Quickstart: Call the Microsoft Graph API from a Universal Windows Platform (UWP) application

Welcome! This probably isn't the page you were expecting. While we work on a fix, this link should take you to the right article:

Quickstart: Sign in users and call Microsoft Graph in a Universal Windows Platform app

We apologize for the inconvenience and appreciate your patience while we work to get this resolved.

Quickstart: Call the Microsoft Graph API from a Universal Windows Platform (UWP) application

In this quickstart, you download and run a code sample that > demonstrates how a Universal Windows Platform (UWP) application can sign in users and get an access token to call the Microsoft Graph API.

See How the sample works for an illustration.


Step 1: Configure the application

For the code sample in this quickstart to work, add a Redirect URI of https://login.microsoftonline.com/common/oauth2/nativeclient.


To avoid errors caused by path length limitations in Windows, we recommend extracting the archive or cloning the repository into a directory near the root of your drive.

Step 3: Your app is configured and ready to run

We have configured your project with values of your app's properties and it's ready to run.

Step 4: Run the application

To run the sample application on your local machine:

  1. In the Visual Studio toolbar, choose the right platform (probably x64 or x86, not ARM). The target device should change from Device to Local Machine.

  2. Select Debug > Start Without Debugging.

    If you're prompted to do so, you might first need to enable Developer Mode, and then Start Without Debugging again to launch the app.

When the app's window appears, you can select the Call Microsoft Graph API button, enter your credentials, and consent to the permissions requested by the application. If successful, the application displays some token information and data obtained from the call to the Microsoft Graph API.

How the sample works

Shows how the sample app generated by this quickstart works


MSAL (Microsoft.Identity.Client) is the library used to sign in users and request security tokens. The security tokens are used to access an API protected by the Microsoft Identity platform. You can install MSAL by running the following command in Visual Studio's Package Manager Console:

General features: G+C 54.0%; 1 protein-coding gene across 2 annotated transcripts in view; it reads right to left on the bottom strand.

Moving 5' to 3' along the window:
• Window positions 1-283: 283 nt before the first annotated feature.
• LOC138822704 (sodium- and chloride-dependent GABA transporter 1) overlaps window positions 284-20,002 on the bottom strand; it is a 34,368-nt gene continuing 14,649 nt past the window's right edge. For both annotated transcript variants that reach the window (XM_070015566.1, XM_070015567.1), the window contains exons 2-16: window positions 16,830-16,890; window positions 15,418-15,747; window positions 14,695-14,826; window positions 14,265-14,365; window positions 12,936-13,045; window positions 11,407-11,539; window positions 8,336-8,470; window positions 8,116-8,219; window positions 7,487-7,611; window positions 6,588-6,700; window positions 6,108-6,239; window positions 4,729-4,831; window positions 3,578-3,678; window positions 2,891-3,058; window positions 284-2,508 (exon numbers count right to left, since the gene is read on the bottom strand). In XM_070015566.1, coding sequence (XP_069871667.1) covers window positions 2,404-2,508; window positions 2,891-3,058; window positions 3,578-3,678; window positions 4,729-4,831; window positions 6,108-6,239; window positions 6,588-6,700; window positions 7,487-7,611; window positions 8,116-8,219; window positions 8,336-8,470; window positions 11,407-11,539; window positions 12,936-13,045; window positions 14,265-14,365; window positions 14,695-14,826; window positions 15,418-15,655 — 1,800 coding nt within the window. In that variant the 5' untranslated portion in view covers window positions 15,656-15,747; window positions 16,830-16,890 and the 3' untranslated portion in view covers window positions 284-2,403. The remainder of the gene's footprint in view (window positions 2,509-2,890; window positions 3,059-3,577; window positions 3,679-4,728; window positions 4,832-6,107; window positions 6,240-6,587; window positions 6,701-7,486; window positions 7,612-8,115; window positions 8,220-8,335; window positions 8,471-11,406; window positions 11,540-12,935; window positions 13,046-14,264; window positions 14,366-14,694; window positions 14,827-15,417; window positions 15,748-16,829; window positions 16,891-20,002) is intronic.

Install-Package Microsoft.Identity.Client

MSAL initialization

You can add the reference for MSAL by adding the following code:

using Microsoft.Identity.Client;

Then, MSAL is initialized using the following code:

public static IPublicClientApplication PublicClientApp;
PublicClientApp = PublicClientApplicationBuilder.Create(ClientId)
                                                .WithRedirectUri("https://login.microsoftonline.com/common/oauth2/> nativeclient")

The value of ClientId is the Application (client) ID of the app you registered in the Azure portal. You can find this value in the app's Overview page in the Azure portal.

Requesting tokens

MSAL has two methods for acquiring tokens in a UWP app: AcquireTokenInteractive and AcquireTokenSilent.

Get a user token interactively

Some situations require forcing users to interact with the Microsoft identity platform through a pop-up window to either validate their credentials or to give consent. Some examples include:

  • The first-time users sign in to the application
  • When users may need to reenter their credentials because the password has expired
  • When your application is requesting access to a resource, that the user needs to consent to
  • When two factor authentication is required
authResult = await App.PublicClientApp.AcquireTokenInteractive(scopes)

The scopes parameter contains the scopes being requested, such as { "user.read" } for Microsoft Graph or { "api://<Application ID>/access_as_user" } for custom web APIs.

Get a user token silently

Use the AcquireTokenSilent method to obtain tokens to access protected resources after the initial AcquireTokenInteractive method. You don’t want to require the user to validate their credentials every time they need to access a resource. Most of the time you want token acquisitions and renewal without any user interaction

var accounts = await App.PublicClientApp.GetAccountsAsync();
var firstAccount = accounts.FirstOrDefault();
authResult = await App.PublicClientApp.AcquireTokenSilent(scopes, firstAccount)
  • scopes contains the scopes being requested, such as { "user.read" } for Microsoft Graph or { "api://<Application ID>/access_as_user" } for custom web APIs.
  • firstAccount specifies the first user account in the cache (MSAL supports multiple users in a single app).

Help and support

If you need help, want to report an issue, or want to learn about your support options, see Help and support for developers.

Next steps

Try out the Windows desktop tutorial for a complete step-by-step guide on building applications and new features, including a full explanation of this quickstart.